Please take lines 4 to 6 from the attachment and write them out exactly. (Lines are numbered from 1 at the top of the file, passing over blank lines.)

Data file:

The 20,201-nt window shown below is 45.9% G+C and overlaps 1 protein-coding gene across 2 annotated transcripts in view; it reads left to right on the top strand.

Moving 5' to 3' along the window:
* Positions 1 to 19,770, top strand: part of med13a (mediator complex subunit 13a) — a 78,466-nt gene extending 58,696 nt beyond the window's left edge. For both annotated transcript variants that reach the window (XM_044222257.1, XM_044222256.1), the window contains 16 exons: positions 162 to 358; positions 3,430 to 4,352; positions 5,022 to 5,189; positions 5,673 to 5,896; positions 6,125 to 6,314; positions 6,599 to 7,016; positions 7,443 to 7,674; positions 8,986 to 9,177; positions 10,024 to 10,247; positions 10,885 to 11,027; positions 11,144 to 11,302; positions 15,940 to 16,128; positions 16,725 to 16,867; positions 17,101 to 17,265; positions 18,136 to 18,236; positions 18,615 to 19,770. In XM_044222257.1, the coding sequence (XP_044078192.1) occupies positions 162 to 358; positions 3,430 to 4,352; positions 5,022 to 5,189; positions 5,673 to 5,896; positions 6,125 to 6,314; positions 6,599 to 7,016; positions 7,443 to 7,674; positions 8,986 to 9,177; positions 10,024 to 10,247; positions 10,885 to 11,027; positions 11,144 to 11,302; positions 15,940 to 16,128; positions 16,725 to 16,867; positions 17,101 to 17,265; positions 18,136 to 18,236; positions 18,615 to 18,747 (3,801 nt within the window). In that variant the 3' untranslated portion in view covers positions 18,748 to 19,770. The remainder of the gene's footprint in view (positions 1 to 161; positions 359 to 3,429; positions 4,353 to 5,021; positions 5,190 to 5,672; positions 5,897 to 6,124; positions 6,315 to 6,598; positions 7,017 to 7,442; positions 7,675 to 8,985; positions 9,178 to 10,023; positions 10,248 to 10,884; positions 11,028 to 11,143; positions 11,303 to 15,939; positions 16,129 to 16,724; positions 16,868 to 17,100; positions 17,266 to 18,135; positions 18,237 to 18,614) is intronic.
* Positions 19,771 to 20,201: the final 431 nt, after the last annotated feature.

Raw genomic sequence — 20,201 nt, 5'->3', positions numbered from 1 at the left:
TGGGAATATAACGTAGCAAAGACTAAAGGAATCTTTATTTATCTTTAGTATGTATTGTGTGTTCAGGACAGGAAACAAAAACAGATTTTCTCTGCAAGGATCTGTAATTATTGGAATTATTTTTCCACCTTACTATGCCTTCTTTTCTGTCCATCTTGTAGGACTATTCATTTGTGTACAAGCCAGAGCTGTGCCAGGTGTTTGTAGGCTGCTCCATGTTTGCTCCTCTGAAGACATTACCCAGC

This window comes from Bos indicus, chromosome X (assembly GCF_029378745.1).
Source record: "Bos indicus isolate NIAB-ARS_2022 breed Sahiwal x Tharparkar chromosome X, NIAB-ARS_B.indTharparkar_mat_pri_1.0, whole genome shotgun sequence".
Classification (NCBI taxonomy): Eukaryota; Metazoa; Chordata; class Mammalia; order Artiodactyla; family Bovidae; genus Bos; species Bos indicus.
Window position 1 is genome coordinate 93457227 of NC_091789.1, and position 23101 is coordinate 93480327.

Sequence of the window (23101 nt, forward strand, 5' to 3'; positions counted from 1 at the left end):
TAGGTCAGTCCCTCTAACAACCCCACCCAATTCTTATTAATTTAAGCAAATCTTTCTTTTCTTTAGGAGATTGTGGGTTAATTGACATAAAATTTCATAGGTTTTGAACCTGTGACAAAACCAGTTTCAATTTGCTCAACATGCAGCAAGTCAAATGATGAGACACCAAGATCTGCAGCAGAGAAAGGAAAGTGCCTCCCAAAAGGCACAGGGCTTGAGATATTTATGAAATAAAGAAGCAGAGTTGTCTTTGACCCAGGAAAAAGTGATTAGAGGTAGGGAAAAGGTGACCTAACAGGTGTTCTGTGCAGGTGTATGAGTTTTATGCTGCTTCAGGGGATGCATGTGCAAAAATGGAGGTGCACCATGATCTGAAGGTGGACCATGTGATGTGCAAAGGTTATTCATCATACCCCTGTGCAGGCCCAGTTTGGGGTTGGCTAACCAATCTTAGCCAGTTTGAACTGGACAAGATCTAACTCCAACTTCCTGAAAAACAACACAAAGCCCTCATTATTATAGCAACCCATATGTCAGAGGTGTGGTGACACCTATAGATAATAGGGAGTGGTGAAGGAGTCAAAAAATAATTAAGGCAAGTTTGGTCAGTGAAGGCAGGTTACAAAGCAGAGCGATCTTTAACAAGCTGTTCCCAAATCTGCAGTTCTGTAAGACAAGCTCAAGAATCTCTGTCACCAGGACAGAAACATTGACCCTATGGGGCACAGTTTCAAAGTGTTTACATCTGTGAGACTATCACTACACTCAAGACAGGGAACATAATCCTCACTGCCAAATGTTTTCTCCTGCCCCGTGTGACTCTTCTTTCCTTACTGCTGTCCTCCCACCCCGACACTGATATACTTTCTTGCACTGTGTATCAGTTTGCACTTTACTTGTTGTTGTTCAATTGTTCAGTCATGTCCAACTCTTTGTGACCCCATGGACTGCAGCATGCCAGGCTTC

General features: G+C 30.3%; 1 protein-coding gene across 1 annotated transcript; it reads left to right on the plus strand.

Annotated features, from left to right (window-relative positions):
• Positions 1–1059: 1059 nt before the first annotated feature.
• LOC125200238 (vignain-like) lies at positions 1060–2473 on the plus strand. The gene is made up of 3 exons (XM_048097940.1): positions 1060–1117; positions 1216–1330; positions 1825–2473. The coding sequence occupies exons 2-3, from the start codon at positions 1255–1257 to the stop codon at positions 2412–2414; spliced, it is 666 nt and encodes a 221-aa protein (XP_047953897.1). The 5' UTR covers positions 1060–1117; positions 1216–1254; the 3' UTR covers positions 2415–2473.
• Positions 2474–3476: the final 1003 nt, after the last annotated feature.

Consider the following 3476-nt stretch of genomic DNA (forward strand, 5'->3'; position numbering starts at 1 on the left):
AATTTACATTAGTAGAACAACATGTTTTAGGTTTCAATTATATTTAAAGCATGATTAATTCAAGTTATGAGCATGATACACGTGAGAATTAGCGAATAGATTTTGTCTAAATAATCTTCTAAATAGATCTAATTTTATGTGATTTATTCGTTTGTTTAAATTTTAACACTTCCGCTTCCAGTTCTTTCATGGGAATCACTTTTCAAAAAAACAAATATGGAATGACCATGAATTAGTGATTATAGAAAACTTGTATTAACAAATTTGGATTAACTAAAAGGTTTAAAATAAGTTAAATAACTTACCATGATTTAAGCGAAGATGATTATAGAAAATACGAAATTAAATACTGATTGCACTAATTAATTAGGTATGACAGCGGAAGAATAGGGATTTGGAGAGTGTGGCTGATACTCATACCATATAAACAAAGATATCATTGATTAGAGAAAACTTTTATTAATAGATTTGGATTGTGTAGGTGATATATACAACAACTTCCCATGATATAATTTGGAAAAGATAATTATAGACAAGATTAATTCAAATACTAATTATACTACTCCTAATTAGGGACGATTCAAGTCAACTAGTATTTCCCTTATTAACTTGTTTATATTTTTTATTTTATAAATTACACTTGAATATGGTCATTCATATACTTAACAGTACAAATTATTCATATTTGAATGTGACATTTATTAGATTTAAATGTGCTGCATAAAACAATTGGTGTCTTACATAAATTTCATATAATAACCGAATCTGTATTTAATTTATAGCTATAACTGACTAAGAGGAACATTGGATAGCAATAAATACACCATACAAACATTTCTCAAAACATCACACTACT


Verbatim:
* Positions 19,771 to 20,201: the final 431 nt, after the last annotated feature.

Raw genomic sequence — 20,201 nt, 5'->3', positions numbered from 1 at the left:
TGGGAATATAACGTAGCAAAGACTAAAGGAATCTTTATTTATCTTTAGTATGTATTGTGTGTTCAGGACAGGAAACAAAAACAGATTTTCTCTGCAAGGATCTGTAATTATTGGAATTATTTTTCCACCTTACTATGCCTTCTTTTCTGTCCATCTTGTAGGACTATTCATTTGTGTACAAGCCAGAGCTGTGCCAGGTGTTTGTAGGCTGCTCCATGTTTGCTCCTCTGAAGACATTACCCAGC